Crash and BurnHD
Seán Ó Cualáin
Open iTunes to preview, buy and download this film.
About the Film
For a fleeting moment in the early 80s Tommy Byrne was the world's greatest driver, the motor racing equivalent of George Best and Muhammad Ali all rolled into one. Eddie Jordan the former team-owner, who worked with both Ayrton Senna and Michael Schumacher, will tell you: 'Forget Schuey and Senna - Tommy Byrne was the best of them all.' His rise was meteoric and his fall spectacular.
“Tommy makes you want to go faster, try harder and never apologise” Film Review by Aimee Woods
As a Dundalk native it is difficult to remain unbiased towards Crash and Burn, the documentary film depicts the life and career of our own sporting legend, Mr Tommy Byrne. As a family friend, I have had the privilege of socialising with Tommy on a few occasions as well as picking his brains on his exceptional book "Crashed and Byrned" published in 2008. It has remained a mystery to me how the world was oblivious to this enigmatic man, especially hearing the stories about him from my parents. I almost felt relieved that the film would finally remind the world just how talented Tommy is. "Tommy Byrne was the best of them all” according to Eddie Jordan and this film proves him absolutely right.
The film opens with Tommy explaining how he believes the world sees him as the man with a chip on his shoulder – and why wouldn’t he? Tommy famously achieved the impossible by climbing the elitist ranks all the way to F1 in four short years, along the way blitzing his way through the Formula ford and Formula Three series’. We begin Tommy’s journey with precious footage from his past and explore his humble world through a series of home videos and reminiscing with family friends on times gone by. The nostalgic anecdotes are extremely effective in setting the scene for the young “bad boy” who was starting out on his journey to glory – an “absolute brat” as his close friend Maurice describes him. Despite his lesser loved characteristics, we gain a genuine insight in to just how loved Tommy was as we watch his family and friends race around (excuse the pun) in the hope of assisting him on the way to achieving his dreams.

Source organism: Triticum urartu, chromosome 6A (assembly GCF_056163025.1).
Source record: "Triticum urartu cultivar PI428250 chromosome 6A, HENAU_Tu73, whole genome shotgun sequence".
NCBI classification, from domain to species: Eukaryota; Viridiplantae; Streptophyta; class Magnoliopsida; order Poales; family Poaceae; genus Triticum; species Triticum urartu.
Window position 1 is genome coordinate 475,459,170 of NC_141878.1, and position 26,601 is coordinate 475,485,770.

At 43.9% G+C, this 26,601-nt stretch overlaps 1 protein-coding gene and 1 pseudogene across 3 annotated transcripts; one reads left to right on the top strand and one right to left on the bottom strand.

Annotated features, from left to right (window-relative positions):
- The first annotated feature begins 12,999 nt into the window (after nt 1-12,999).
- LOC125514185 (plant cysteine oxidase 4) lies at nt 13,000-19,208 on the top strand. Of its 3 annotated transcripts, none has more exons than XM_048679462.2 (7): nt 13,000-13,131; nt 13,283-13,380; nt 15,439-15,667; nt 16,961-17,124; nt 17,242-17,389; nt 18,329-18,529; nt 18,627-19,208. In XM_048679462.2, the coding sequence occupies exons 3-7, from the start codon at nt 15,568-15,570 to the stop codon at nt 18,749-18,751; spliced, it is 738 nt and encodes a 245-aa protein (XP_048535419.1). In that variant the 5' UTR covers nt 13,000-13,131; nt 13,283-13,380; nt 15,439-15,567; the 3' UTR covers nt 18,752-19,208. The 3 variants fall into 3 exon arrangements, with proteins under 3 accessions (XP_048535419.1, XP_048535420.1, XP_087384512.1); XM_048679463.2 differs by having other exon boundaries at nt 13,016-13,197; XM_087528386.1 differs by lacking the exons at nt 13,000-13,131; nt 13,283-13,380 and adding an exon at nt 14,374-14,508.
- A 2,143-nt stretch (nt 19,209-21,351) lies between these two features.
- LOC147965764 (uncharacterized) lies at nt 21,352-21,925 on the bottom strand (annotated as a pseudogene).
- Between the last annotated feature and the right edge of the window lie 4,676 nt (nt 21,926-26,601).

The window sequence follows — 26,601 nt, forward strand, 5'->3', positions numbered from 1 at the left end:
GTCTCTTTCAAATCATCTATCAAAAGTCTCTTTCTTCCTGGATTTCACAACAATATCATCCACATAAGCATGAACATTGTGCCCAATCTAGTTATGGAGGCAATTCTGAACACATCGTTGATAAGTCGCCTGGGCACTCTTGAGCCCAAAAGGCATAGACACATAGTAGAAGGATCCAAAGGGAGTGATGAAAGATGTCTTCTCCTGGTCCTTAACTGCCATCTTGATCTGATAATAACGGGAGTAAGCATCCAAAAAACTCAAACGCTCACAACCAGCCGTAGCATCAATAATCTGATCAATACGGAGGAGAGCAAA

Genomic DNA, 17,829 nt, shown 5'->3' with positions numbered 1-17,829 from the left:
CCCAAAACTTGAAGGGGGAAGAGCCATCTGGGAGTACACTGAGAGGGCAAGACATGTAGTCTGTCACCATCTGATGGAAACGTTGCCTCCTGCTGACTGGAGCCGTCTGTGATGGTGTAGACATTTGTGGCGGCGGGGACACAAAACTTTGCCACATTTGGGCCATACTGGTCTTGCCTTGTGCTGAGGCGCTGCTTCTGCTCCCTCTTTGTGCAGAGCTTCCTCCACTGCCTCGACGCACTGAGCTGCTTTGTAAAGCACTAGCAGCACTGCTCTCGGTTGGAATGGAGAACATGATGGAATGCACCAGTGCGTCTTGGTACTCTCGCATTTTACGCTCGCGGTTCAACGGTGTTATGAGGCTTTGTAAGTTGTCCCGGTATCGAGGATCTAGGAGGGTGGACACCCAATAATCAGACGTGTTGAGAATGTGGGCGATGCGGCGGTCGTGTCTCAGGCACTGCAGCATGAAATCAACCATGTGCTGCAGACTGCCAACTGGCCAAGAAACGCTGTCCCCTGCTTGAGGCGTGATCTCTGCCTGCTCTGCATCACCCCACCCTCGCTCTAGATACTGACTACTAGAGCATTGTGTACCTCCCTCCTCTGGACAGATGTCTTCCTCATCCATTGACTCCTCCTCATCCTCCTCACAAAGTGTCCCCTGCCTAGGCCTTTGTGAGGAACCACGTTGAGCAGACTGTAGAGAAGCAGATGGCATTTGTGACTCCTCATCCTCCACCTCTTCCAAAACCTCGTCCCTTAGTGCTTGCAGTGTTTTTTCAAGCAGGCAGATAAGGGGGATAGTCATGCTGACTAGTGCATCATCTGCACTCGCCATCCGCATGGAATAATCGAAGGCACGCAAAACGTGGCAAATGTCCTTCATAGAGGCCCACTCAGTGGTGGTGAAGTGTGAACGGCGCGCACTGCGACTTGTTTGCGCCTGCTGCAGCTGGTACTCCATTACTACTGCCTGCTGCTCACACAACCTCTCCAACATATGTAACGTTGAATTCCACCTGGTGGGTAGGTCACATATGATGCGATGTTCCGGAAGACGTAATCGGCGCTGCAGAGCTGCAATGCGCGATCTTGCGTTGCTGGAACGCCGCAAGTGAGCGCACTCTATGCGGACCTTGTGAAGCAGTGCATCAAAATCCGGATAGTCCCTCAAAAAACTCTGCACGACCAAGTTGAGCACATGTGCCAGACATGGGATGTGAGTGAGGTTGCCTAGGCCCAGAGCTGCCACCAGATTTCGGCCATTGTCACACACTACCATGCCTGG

We then delve into Tommy’s rise to the (almost) top with all of the sheer desperation and sacrifice, his own and others that lead him to racing in the UK championships. It perfectly encompasses Tommy’s wit and cockiness that you cannot help but fall head over heels for. The world has bowed down - myself included, to inspirations like Senna and Hunt whether for likability or talent but Byrne will make you second guess them both. He doesn’t need an edge, an angle or a sob story – he is the living embodiment of success through adversity. Watching him clamber his way through the ranks filled with self belief and determination with absolutely no financial backing will send shivers down your spine and fire through your belly. The nail biting scene in Tommy’s fight for the Formula Three championship having missed four races to test with F1’s Theodore team in order to win the ultimate test with McLaren is illustrated with the most phenomenal footage. Even knowing the outcome won’t stop you from tensing up throughout the battle.
The documentary of course turns toward sadness and despair. Even though Byrne continuously demolished his competitors –Lauda, Senna etc, it wasn’t enough to land him that coveted seat in F1. The harsh reality that money is power and talent will not always carry you when your identity is firmly rooted within a working class circumstance. As a member of the motorsport community we feel this plight all too often, but Tommy had never allowed it to define him but this time he wasn’t given that option. His subsequent descent is accompanied by alcohol, drug use along with family breakdown and you really have to wonder how he kept it relatively together before it all came to a startling reality during his time in Mexico.
Each scene whether modern, illustrated or from the past perfectly recreates the cruelty of Byrne’s fate. Public opinion has focused on how the film fills you with a sense of depression, anger towards an unjust world, misery and sympathy towards our cheated protagonist. I feel completely the opposite. Crash and Burn filled me with that infectious determination, self belief and a new arrogance about myself towards my own racing journey however insignificant by comparison. Tommy makes you want to go faster, try harder and never apologise or excuse anything that you are. In a world that tells us every day to reach for the stars, that we have so many opportunities and if we try our best we will succeed (the pressure). Crash and Burn proves that there are exceptions to the rule, but Byrne makes you want to try anyway. The man with nothing did in fact make it to Formula 1 and isn’t that something? As a true Dundalkian, this film is pure class.